Monday, June 26, 2017

1984

1984
Hudson Theatre
June 25, 2017

Photo courtesy of 1984
Powerful!  Alarming!  Brilliant!  The Robert Icke and Duncan Macmillan adaptation of George Orwell’s 1984 can be described with those three words.  Powerful in its structure and use of technology to engage the senses, stimulate the intellect, and evoke emotion.  Alarming it its multiple levels of truth and relevance.  Brilliant in its scope of vision and precise interpretation. 

Sitting in the theatre waiting for the show to begin, there is sound, a presence, an electrical presence.  The huge speakers are visible, obviously working.  Does anyone notice the sound?  Can they be listening? 

Photo courtesy of 1984
The lights come up on Winston Smith (played by Tom Sturridge) writing in a journal for verification, so the future will know, so he will remember.  The year is 1984, or so he thinks.  He catches the eye of Julia (played by Olivia Wilde) who he concludes must be Thought Police.  They meet in secret.  He trusts her.  They decide to join the resistance against the party and the watchful eye of Big Brother.  Who to trust is never fully known, and the truth is always in question.

Photo courtesy of 1984
Tom Sturridge and Olivia Wilde have a strong connection and chemistry.  Ms. Wilde implements numerous tactics as her character assesses the trustworthiness of Winston Smith.  Through these actions, the extent of her character’s intelligence, cunning, and emotional depth is constructed right before our eyes.  Mr. Sturridge is relentless and unwavering in his character’s belief and understanding of truth.  Reed Birney plays O’Brien, the man these two characters meet in their quest.  Mr. Birney’s portrayal of O’Brien is commanding and cold.  The encounter and subsequent journey of these characters is gripping, surprising, and unnerving. 

Reed Birney, Olivia Wilde, & Tom Sturridge
Photo courtesy of 1984
One scene stands out in particular.  O’Brien is questioning Winston and Julie to test their loyalty.   Winston quickly answers yes to all questions to verify his level of sacrifice.  He will willingly agree to throw acid in the face of a child and give up his life for his belief in truth.  Is our hero a terrorist?  Suddenly Winston’s unwavering beliefs become questionable.  What is right?  Who is good?  From this point on, everything becomes uncertain.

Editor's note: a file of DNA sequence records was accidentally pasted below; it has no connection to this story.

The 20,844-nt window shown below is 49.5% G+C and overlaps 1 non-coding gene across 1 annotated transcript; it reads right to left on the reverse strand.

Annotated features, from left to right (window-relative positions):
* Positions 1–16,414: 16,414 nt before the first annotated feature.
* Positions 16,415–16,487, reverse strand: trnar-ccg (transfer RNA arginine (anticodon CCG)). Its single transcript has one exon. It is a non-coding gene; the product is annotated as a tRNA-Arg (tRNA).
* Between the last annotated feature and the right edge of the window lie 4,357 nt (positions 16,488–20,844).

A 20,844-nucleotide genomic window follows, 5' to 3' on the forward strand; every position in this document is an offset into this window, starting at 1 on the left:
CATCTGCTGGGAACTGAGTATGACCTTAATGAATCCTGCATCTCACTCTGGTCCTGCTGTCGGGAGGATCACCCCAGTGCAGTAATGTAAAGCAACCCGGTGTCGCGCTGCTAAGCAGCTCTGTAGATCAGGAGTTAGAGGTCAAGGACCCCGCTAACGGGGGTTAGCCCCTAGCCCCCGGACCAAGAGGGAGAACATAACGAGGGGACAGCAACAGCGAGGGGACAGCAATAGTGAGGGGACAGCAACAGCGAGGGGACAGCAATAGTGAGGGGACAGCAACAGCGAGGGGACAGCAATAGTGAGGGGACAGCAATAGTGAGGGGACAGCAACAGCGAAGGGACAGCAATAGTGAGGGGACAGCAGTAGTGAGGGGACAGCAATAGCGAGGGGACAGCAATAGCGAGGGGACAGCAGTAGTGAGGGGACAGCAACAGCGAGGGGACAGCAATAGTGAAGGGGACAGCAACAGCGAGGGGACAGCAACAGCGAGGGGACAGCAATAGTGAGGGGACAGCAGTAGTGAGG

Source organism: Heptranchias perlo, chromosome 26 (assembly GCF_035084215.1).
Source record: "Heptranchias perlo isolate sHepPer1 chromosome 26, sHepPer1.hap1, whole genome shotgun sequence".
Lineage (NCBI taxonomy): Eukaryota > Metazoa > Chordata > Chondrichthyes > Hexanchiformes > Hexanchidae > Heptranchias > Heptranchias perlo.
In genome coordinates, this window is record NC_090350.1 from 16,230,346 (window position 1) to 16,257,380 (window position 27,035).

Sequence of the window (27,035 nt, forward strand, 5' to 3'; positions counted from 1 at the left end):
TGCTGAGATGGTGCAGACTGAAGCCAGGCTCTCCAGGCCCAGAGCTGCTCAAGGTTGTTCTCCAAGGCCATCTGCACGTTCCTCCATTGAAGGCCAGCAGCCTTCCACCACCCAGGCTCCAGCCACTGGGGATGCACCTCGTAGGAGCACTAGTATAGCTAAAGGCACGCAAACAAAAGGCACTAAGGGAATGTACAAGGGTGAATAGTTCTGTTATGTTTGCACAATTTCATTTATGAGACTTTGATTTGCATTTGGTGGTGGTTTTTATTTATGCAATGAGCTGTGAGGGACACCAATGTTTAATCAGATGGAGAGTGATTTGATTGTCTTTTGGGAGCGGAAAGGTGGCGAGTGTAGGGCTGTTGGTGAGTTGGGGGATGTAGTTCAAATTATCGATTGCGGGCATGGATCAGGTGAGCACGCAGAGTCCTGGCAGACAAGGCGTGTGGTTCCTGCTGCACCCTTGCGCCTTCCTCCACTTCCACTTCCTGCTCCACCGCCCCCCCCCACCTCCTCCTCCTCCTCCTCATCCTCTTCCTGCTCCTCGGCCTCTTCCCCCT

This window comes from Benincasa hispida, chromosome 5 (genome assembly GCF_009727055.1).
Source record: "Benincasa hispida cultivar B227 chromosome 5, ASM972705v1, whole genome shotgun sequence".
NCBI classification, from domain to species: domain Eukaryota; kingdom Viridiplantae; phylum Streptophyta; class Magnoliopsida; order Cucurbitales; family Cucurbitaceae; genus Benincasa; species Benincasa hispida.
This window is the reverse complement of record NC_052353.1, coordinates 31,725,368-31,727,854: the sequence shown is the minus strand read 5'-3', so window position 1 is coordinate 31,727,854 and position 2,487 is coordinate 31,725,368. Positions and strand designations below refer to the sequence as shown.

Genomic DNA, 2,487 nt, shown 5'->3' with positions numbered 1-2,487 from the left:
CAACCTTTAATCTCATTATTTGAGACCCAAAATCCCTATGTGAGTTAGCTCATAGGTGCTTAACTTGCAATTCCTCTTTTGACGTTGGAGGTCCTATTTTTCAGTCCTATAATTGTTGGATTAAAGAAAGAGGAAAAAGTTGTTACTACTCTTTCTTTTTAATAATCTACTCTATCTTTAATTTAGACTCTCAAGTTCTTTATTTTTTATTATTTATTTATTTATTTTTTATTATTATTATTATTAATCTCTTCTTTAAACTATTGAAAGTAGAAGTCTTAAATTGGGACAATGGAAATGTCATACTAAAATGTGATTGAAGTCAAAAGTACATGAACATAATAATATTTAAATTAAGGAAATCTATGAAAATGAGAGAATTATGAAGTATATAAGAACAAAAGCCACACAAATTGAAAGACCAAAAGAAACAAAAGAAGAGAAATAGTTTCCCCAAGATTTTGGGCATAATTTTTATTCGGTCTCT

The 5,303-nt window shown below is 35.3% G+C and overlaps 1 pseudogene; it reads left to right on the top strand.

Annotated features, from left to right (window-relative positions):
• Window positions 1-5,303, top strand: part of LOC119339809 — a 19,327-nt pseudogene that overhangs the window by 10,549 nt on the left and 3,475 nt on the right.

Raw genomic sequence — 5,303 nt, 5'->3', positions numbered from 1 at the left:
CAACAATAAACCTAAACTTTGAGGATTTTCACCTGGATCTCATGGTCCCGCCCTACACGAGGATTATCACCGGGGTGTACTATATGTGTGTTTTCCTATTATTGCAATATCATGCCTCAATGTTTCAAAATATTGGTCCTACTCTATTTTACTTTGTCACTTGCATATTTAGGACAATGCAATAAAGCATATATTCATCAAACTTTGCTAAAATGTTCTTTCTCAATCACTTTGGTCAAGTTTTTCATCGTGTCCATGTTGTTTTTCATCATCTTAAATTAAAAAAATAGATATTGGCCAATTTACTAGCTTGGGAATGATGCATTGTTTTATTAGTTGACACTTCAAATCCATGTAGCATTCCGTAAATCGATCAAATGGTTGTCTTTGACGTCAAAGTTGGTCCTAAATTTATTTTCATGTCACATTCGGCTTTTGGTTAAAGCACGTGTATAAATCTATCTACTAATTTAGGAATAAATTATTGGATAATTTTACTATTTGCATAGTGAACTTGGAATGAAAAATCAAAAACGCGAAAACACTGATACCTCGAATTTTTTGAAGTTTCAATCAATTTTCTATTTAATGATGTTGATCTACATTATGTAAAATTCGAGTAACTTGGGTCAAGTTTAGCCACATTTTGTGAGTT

When pressed, O’Brien explains to Winston that Big Brother is not a person who watches, but the paranoid belief implanted by the party to make you feel as if your own words, actions, and memories are questionable.  Big Brother is you.  The party can be destroyed by simply not participating in it.  On the train on the way home from the theatre I saw the poster, “If you see something, say something.”  This campaign ensures our safety.  We see it every day.  We believe in it.    

Photo courtesy of 1984
Robert Icke and Duncan Macmillan have taken George Orwell’s futuristic dystopian warning even more forward in time in order for it to hit a direct bullseye in the present.  This production makes us question.  George Orwell would be proud.  I want to see it again!

Domenick Danza

1984 is playing at the newly renovated Hudson Theatre in 44th Street.  The renovation is refreshing, spacious and open.  Be sure to check it out!  


Sunday, June 18, 2017

The Traveling Lady

The Traveling Lady
La Femme Theatre Productions
Cherry Lane Theatre
June 17, 2017

Photo courtesy of
La Femme Theatre Productions
La Femme Theatre Productions is currently presenting Horton Foote’s The Traveling Lady at Cherry Lane Theatre.  Director Austin Pendleton successfully captures the pace and tone of Mr. Foote’s “small Texas town” in 1950.  The cast authentically portrays heartfelt camaraderie, Bible belt values, and compassion that is appropriate for the characters and time period.  The scenic and lighting design by Harry Feiner create an atmosphere that is warm, comfortable, and inviting.